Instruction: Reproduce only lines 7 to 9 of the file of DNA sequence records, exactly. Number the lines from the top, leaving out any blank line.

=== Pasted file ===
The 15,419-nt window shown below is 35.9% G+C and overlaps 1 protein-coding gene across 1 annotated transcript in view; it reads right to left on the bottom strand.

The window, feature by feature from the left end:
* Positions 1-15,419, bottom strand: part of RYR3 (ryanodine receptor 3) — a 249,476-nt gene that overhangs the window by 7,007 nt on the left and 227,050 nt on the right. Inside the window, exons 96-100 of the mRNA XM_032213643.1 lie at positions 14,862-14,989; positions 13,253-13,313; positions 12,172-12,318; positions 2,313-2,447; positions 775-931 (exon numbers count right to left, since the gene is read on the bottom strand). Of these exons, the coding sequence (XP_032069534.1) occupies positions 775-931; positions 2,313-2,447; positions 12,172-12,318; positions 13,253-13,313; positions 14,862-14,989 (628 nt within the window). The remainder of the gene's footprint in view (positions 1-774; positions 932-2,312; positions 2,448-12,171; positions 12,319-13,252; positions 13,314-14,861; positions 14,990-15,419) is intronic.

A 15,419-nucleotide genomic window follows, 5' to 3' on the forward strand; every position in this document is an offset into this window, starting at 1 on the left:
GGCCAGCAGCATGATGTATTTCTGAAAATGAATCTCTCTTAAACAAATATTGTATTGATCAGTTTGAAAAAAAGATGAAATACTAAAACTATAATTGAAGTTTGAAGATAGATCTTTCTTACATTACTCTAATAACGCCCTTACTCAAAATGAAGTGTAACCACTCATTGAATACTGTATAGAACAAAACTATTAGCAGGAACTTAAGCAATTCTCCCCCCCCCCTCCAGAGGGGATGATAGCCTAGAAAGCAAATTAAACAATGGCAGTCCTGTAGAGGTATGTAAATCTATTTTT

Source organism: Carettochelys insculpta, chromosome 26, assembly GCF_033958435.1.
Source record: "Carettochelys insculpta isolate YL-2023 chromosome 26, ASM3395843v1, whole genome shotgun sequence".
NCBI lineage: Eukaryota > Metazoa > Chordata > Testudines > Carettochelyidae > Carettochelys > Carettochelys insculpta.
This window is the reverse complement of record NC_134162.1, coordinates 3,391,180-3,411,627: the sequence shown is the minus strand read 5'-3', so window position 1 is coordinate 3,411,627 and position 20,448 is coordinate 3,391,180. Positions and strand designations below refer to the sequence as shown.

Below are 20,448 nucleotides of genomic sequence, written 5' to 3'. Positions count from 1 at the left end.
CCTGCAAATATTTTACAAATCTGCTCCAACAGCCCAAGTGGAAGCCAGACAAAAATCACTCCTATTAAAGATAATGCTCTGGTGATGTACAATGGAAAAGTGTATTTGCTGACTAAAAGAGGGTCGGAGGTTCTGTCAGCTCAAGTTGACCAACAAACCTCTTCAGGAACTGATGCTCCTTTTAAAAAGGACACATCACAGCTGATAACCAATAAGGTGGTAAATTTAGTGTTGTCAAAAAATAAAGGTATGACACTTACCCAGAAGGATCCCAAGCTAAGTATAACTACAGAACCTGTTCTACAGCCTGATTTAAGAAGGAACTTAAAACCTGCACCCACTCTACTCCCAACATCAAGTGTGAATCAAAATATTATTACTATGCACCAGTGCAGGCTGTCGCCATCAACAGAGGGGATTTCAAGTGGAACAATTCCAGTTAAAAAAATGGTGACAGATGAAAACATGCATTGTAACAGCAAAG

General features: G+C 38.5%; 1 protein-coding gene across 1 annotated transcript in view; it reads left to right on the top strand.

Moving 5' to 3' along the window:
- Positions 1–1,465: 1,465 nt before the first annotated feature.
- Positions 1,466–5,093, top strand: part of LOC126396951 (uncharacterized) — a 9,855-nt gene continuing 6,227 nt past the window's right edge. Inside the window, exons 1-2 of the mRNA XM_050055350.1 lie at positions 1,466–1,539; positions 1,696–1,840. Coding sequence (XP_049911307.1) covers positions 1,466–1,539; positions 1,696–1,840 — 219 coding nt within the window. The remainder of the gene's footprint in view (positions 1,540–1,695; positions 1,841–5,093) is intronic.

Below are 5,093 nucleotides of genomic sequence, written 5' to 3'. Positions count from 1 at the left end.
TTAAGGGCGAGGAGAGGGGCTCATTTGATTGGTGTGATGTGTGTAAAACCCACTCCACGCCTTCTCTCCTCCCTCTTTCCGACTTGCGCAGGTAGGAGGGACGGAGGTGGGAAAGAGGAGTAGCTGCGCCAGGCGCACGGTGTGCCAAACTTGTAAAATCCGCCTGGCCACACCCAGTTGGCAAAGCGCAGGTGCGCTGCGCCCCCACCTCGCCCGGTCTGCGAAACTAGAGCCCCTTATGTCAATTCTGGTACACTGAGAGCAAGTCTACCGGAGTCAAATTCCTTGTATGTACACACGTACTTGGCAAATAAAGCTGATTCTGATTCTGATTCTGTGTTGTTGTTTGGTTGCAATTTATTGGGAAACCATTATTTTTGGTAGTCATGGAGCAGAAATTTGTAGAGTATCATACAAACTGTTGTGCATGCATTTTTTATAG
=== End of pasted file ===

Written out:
Source record: "Carettochelys insculpta isolate YL-2023 chromosome 26, ASM3395843v1, whole genome shotgun sequence".
NCBI lineage: Eukaryota > Metazoa > Chordata > Testudines > Carettochelyidae > Carettochelys > Carettochelys insculpta.
This window is the reverse complement of record NC_134162.1, coordinates 3,391,180-3,411,627: the sequence shown is the minus strand read 5'-3', so window position 1 is coordinate 3,411,627 and position 20,448 is coordinate 3,391,180. Positions and strand designations below refer to the sequence as shown.